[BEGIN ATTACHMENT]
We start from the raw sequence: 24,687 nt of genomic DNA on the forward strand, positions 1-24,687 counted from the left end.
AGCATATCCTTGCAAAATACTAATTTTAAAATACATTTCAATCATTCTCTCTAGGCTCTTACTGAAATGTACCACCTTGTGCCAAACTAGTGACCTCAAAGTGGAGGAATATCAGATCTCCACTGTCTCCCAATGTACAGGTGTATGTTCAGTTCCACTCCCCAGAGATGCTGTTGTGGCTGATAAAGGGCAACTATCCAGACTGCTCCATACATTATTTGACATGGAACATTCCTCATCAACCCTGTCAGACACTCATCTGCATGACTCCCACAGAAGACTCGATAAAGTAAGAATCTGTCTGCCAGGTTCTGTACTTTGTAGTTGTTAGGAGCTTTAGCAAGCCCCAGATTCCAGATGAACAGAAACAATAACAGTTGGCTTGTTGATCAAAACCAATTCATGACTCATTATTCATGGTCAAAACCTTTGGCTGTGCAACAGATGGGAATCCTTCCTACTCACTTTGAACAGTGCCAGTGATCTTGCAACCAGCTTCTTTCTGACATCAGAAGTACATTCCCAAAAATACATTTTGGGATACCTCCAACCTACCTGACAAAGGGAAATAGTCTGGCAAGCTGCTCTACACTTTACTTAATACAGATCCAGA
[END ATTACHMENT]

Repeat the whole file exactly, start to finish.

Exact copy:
We start from the raw sequence: 24,687 nt of genomic DNA on the forward strand, positions 1-24,687 counted from the left end.
AGCATATCCTTGCAAAATACTAATTTTAAAATACATTTCAATCATTCTCTCTAGGCTCTTACTGAAATGTACCACCTTGTGCCAAACTAGTGACCTCAAAGTGGAGGAATATCAGATCTCCACTGTCTCCCAATGTACAGGTGTATGTTCAGTTCCACTCCCCAGAGATGCTGTTGTGGCTGATAAAGGGCAACTATCCAGACTGCTCCATACATTATTTGACATGGAACATTCCTCATCAACCCTGTCAGACACTCATCTGCATGACTCCCACAGAAGACTCGATAAAGTAAGAATCTGTCTGCCAGGTTCTGTACTTTGTAGTTGTTAGGAGCTTTAGCAAGCCCCAGATTCCAGATGAACAGAAACAATAACAGTTGGCTTGTTGATCAAAACCAATTCATGACTCATTATTCATGGTCAAAACCTTTGGCTGTGCAACAGATGGGAATCCTTCCTACTCACTTTGAACAGTGCCAGTGATCTTGCAACCAGCTTCTTTCTGACATCAGAAGTACATTCCCAAAAATACATTTTGGGATACCTCCAACCTACCTGACAAAGGGAAATAGTCTGGCAAGCTGCTCTACACTTTACTTAATACAGATCCAGA